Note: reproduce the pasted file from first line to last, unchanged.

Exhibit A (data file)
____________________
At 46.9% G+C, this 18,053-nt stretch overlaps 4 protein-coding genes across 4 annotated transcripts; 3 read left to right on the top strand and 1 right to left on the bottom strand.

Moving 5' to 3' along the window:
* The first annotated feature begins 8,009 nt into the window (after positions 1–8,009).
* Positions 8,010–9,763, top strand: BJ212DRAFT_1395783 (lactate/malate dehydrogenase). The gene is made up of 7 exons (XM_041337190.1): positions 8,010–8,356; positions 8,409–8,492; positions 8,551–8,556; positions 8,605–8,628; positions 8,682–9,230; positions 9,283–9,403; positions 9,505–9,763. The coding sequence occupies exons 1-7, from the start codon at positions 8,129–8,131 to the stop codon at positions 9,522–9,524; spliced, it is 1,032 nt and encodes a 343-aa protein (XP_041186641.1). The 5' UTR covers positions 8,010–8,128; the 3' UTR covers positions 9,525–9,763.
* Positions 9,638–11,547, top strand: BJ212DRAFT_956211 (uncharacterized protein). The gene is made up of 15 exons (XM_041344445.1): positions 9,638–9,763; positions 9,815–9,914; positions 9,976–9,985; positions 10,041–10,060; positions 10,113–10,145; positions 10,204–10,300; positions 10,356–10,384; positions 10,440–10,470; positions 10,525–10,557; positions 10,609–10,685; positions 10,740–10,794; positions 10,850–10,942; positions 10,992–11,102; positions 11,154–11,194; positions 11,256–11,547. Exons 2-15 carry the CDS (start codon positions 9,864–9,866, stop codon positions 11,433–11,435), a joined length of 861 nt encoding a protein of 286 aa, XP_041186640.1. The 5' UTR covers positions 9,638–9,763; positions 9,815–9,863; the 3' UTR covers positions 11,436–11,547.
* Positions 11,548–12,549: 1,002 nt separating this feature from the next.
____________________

At 46.9% G+C, this 18,053-nt stretch overlaps 4 protein-coding genes across 4 annotated transcripts; 3 read left to right on the top strand and 1 right to left on the bottom strand.

Moving 5' to 3' along the window:
* The first annotated feature begins 8,009 nt into the window (after positions 1–8,009).
* Positions 8,010–9,763, top strand: BJ212DRAFT_1395783 (lactate/malate dehydrogenase). The gene is made up of 7 exons (XM_041337190.1): positions 8,010–8,356; positions 8,409–8,492; positions 8,551–8,556; positions 8,605–8,628; positions 8,682–9,230; positions 9,283–9,403; positions 9,505–9,763. The coding sequence occupies exons 1-7, from the start codon at positions 8,129–8,131 to the stop codon at positions 9,522–9,524; spliced, it is 1,032 nt and encodes a 343-aa protein (XP_041186641.1). The 5' UTR covers positions 8,010–8,128; the 3' UTR covers positions 9,525–9,763.
* Positions 9,638–11,547, top strand: BJ212DRAFT_956211 (uncharacterized protein). The gene is made up of 15 exons (XM_041344445.1): positions 9,638–9,763; positions 9,815–9,914; positions 9,976–9,985; positions 10,041–10,060; positions 10,113–10,145; positions 10,204–10,300; positions 10,356–10,384; positions 10,440–10,470; positions 10,525–10,557; positions 10,609–10,685; positions 10,740–10,794; positions 10,850–10,942; positions 10,992–11,102; positions 11,154–11,194; positions 11,256–11,547. Exons 2-15 carry the CDS (start codon positions 9,864–9,866, stop codon positions 11,433–11,435), a joined length of 861 nt encoding a protein of 286 aa, XP_041186640.1. The 5' UTR covers positions 9,638–9,763; positions 9,815–9,863; the 3' UTR covers positions 11,436–11,547.
* Positions 11,548–12,549: 1,002 nt separating this feature from the next.